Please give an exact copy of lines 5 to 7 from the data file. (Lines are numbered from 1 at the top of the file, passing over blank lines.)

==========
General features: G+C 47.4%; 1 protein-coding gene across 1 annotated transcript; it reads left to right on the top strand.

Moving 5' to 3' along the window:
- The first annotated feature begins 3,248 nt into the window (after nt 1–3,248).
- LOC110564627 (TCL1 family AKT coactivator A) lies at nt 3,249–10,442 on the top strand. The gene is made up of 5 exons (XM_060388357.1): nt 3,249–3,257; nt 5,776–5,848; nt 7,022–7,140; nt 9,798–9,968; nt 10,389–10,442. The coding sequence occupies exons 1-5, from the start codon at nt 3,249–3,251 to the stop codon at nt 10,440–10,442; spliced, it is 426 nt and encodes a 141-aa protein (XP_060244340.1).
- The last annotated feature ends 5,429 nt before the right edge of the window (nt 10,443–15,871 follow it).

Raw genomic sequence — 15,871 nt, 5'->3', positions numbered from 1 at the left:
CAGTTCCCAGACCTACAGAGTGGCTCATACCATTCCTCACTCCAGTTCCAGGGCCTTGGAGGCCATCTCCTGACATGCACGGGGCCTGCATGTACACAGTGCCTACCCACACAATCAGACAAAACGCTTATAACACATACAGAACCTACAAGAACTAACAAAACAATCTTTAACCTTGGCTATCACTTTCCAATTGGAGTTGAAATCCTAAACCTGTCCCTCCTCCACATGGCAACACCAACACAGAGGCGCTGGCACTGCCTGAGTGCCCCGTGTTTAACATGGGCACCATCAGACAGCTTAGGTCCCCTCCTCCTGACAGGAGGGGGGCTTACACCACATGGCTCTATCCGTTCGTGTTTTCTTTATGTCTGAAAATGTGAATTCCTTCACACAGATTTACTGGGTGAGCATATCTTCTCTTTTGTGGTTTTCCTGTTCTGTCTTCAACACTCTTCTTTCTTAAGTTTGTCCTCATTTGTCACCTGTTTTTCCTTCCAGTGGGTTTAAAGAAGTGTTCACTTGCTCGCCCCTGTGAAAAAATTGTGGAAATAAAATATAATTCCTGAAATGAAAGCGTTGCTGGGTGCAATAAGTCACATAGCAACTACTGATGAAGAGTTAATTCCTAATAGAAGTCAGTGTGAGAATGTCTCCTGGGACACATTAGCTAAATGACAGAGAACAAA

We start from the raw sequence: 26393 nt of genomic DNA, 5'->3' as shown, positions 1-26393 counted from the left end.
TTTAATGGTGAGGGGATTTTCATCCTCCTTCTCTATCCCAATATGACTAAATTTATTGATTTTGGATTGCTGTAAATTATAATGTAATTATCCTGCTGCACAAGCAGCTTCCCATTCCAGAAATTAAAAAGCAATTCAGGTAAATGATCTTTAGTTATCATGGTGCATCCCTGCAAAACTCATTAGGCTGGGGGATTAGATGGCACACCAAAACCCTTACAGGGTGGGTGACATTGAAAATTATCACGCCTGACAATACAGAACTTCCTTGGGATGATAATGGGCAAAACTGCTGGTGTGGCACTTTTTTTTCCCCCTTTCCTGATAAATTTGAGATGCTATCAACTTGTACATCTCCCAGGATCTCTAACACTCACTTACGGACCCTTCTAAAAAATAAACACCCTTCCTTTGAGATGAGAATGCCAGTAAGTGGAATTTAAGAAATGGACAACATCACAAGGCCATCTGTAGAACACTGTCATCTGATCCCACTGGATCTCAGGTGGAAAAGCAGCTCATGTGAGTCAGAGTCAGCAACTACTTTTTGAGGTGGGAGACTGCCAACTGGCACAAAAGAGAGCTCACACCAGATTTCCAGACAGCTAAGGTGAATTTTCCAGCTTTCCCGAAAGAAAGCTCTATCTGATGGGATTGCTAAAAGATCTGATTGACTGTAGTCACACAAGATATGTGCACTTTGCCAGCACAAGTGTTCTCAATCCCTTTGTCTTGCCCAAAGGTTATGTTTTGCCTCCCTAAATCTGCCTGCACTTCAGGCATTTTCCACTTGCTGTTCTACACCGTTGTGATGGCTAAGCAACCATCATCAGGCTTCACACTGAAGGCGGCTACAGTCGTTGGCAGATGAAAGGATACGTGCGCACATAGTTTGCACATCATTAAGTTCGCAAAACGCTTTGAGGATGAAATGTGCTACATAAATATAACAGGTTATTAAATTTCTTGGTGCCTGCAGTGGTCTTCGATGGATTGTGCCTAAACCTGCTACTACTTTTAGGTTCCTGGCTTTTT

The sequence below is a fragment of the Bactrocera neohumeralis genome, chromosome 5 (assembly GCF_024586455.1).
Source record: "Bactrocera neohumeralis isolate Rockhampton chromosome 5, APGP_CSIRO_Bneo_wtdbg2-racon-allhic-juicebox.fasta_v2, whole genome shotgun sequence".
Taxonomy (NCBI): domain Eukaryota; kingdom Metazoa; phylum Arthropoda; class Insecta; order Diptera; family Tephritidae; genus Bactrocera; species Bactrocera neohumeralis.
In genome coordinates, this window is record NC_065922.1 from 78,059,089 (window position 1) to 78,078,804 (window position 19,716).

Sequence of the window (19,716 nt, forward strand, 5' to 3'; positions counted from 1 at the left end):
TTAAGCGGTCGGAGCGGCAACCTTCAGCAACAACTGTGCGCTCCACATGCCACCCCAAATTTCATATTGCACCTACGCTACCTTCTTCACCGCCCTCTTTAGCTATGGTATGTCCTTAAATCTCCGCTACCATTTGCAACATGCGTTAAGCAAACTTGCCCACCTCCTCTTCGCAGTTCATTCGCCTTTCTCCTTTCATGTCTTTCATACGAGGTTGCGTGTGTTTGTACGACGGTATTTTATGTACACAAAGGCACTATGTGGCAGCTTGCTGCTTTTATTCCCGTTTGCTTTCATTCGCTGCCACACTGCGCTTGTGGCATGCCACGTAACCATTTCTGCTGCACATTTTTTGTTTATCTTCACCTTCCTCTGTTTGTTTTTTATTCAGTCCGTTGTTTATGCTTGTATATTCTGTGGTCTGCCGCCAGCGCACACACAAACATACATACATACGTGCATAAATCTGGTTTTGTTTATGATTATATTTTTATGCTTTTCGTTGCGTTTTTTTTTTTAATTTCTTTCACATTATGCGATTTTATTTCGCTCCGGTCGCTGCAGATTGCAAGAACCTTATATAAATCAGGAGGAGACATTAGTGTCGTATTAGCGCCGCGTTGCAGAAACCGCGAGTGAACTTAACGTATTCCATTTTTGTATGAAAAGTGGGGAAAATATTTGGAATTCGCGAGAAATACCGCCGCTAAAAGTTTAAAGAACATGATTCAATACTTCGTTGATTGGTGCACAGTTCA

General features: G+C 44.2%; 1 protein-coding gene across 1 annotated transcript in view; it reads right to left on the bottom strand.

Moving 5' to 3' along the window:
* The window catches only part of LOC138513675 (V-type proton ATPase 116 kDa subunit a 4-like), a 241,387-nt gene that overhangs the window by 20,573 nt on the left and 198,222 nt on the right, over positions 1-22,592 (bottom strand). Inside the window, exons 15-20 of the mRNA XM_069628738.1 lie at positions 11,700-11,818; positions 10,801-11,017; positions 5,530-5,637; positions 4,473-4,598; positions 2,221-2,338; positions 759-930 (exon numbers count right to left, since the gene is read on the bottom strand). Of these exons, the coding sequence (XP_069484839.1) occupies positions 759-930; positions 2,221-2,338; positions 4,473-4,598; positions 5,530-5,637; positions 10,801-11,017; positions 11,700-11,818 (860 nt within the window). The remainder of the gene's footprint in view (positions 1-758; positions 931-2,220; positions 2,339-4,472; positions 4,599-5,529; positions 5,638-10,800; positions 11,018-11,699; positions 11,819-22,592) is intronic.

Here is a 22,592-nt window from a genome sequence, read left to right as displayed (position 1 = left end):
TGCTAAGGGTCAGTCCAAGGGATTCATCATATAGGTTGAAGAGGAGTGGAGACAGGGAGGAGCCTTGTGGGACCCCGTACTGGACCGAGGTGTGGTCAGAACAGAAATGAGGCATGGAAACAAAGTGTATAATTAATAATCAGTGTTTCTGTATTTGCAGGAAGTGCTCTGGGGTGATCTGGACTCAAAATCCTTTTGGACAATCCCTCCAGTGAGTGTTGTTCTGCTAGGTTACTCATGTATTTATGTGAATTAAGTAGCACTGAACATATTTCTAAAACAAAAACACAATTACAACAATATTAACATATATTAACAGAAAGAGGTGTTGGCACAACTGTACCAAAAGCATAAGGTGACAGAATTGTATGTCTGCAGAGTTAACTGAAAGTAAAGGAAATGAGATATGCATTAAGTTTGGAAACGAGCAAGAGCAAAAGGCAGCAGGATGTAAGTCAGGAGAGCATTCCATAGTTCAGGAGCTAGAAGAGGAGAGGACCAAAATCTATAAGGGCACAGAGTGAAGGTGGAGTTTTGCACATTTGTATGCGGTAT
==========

- The last annotated feature ends 5,429 nt before the right edge of the window (nt 10,443–15,871 follow it).

Raw genomic sequence — 15,871 nt, 5'->3', positions numbered from 1 at the left:
CAGTTCCCAGACCTACAGAGTGGCTCATACCATTCCTCACTCCAGTTCCAGGGCCTTGGAGGCCATCTCCTGACATGCACGGGGCCTGCATGTACACAGTGCCTACCCACACAATCAGACAAAACGCTTATAACACATACAGAACCTACAAGAACTAACAAAACAATCTTTAACCTTGGCTATCACTTTCCAATTGGAGTTGAAATCCTAAACCTGTCCCTCCTCCACATGGCAACACCAACACAGAGGCGCTGGCACTGCCTGAGTGCCCCGTGTTTAACATGGGCACCATCAGACAGCTTAGGTCCCCTCCTCCTGACAGGAGGGGGGCTTACACCACATGGCTCTATCCGTTCGTGTTTTCTTTATGTCTGAAAATGTGAATTCCTTCACACAGATTTACTGGGTGAGCATATCTTCTCTTTTGTGGTTTTCCTGTTCTGTCTTCAACACTCTTCTTTCTTAAGTTTGTCCTCATTTGTCACCTGTTTTTCCTTCCAGTGGGTTTAAAGAAGTGTTCACTTGCTCGCCCCTGTGAAAAAATTGTGGAAATAAAATATAATTCCTGAAATGAAAGCGTTGCTGGGTGCAATAAGTCACATAGCAACTACTGATGAAGAGTTAATTCCTAATAGAAGTCAGTGTGAGAATGTCTCCTGGGACACATTAGCTAAATGACAGAGAACAAA